The Blocked Southern and Midwestern Global Warming Conversation

A reminder that eliminating trade barriers and boosting trade through reducing tariffs, reducing quotas, and harmonizing regulations is one of the two things (along with deficit reduction at full employment when interest rates are high) we know how to do to materially and significantly boost prosperity in the medium run. Yes, it has an impact on income distribution. But everything has an impact on income distribution. Focusing your policies for equity on trade restrictions is counterproductive. Yes, Thea Lee, I see you:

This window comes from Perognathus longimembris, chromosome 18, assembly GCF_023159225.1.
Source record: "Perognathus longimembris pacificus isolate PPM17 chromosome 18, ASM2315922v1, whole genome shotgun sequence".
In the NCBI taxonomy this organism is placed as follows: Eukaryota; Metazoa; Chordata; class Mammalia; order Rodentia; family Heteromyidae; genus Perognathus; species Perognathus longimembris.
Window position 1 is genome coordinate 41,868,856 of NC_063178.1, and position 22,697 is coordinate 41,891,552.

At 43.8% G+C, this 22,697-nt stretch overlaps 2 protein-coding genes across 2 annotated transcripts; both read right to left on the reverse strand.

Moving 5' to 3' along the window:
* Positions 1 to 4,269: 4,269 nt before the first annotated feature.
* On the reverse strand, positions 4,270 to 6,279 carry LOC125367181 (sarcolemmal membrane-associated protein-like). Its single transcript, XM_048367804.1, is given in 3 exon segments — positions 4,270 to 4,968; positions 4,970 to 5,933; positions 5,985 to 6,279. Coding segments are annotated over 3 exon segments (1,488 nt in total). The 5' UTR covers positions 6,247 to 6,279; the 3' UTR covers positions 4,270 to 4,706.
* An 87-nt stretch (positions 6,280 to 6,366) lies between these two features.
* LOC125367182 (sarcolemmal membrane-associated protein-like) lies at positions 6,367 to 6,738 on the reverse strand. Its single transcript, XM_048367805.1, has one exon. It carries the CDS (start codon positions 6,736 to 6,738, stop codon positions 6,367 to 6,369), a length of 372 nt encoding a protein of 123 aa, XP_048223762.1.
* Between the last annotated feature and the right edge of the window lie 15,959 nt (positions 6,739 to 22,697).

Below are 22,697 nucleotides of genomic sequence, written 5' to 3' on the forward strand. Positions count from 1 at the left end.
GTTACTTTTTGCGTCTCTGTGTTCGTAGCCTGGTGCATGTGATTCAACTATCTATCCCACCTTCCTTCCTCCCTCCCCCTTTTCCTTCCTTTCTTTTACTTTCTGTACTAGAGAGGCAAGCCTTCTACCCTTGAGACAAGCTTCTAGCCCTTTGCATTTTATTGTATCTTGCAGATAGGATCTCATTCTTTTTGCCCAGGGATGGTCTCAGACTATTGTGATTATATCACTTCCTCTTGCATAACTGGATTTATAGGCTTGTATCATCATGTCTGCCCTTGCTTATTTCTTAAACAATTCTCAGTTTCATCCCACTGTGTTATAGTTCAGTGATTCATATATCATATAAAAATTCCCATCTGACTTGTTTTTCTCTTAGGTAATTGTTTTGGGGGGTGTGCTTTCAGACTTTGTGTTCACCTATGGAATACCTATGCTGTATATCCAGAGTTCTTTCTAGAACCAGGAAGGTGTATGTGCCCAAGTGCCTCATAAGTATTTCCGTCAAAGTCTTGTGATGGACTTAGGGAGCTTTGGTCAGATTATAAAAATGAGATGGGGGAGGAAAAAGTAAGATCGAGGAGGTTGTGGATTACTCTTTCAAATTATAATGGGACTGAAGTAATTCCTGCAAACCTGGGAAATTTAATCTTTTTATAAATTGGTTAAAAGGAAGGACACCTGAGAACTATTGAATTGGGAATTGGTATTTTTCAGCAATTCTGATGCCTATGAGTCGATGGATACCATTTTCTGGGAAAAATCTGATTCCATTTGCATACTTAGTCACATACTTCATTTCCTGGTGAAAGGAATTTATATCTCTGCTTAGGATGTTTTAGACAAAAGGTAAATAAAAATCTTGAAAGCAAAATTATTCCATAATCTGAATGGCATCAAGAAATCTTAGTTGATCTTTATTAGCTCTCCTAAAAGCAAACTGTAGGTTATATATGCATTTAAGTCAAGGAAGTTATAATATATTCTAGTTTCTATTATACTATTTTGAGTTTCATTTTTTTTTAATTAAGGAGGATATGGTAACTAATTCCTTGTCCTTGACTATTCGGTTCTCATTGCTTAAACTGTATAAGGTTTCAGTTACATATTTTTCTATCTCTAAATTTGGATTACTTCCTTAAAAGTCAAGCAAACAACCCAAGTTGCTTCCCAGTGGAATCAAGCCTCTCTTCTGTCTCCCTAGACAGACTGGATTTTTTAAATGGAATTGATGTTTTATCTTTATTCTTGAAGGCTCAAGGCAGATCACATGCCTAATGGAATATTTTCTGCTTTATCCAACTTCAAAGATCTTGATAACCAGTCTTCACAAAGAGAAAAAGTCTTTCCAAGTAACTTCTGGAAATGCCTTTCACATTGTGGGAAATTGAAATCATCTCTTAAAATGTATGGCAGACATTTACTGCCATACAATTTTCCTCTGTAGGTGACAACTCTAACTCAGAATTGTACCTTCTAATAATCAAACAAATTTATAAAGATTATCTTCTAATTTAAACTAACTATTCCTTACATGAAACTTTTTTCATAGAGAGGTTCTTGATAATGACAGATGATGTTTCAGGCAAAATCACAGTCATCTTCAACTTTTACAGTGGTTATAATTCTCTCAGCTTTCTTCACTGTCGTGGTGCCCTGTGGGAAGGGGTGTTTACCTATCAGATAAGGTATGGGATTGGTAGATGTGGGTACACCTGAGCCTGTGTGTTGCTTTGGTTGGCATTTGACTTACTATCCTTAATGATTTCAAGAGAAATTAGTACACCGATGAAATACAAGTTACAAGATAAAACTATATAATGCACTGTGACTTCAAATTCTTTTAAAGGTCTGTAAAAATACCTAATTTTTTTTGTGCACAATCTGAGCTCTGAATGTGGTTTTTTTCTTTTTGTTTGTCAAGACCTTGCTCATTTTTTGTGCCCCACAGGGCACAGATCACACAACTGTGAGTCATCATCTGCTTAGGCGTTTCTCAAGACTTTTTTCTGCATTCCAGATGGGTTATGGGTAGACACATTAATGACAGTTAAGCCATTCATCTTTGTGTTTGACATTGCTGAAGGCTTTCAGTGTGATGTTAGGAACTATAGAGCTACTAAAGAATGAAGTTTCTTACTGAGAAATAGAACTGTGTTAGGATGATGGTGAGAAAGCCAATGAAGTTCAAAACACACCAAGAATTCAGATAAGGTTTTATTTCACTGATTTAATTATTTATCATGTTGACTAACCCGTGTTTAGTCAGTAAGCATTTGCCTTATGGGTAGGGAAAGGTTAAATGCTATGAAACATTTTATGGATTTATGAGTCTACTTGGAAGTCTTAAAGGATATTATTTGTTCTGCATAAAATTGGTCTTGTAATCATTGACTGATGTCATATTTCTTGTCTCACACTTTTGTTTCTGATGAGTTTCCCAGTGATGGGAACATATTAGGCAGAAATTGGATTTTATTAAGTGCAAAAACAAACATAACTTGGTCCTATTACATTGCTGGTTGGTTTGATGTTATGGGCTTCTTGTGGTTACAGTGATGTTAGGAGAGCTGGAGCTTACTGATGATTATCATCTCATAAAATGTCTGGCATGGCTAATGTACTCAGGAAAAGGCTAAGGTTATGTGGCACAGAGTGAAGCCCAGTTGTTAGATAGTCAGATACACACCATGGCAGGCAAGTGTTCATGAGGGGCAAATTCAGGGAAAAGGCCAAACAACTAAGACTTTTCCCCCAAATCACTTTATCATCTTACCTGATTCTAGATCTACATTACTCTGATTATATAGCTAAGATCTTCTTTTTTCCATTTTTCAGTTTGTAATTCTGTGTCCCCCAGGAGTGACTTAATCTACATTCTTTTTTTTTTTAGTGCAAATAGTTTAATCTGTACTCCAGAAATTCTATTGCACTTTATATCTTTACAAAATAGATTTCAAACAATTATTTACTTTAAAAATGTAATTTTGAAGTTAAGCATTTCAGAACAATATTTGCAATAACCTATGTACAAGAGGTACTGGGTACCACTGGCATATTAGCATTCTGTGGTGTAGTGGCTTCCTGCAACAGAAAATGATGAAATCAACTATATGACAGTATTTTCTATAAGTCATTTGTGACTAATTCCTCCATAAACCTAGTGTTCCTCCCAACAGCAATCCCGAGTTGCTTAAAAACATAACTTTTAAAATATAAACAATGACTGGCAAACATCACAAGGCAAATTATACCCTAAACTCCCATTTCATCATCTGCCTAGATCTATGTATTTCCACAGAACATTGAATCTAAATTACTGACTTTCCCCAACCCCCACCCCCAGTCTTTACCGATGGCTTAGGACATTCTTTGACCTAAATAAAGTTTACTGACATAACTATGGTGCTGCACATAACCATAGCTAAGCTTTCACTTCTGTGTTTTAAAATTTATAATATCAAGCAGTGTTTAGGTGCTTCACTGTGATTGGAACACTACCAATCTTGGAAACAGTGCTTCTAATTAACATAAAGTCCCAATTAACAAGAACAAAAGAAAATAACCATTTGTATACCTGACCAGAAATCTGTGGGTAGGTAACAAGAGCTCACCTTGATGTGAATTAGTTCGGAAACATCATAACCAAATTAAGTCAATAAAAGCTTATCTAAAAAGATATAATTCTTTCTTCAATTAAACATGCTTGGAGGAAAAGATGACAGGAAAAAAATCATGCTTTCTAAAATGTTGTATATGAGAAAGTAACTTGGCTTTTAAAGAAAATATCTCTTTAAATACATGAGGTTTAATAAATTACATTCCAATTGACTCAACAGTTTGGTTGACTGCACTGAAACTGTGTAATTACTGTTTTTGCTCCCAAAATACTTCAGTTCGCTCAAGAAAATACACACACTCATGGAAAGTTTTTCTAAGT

Doug Irwin: Does Trade Reform Promote Economic Growth? A Review of Recent Evidence: "The findings from recent research have been remarkably consistent. For developing countries that are behind the technological frontier and have significant import restrictions, there appears to be a measurable economic payoff from more liberal trade policies... economic growth... roughly 1.0–1.5 percentage points higher... cumulated to about 10–20 percent higher income after a decade. The effect is heterogeneous across countries, because countries differ in the extent of their reforms and the context in which reform took place. At a microeconomic level, the gains in industry productivity from reducing tariffs on imported intermediate goods—inputs used to produce final goods—are even more sharply identified. They show up time and again in country after country. Some questions remain about how much of the economic growth following trade reform can be attributed to trade policy changes alone, as other market reforms are sometimes adopted at the same time. Even if the reduction of trade barriers accounts for only a part of the observed increase in growth, however, the cumulative gains from reform appear to be substantial. As Estevadeordal and Taylor (2013, 1689) ask, 'Is there any other single policy prescription of the past twenty years that can be argued to have contributed between 15 percent and 20 percent to developing country income?'...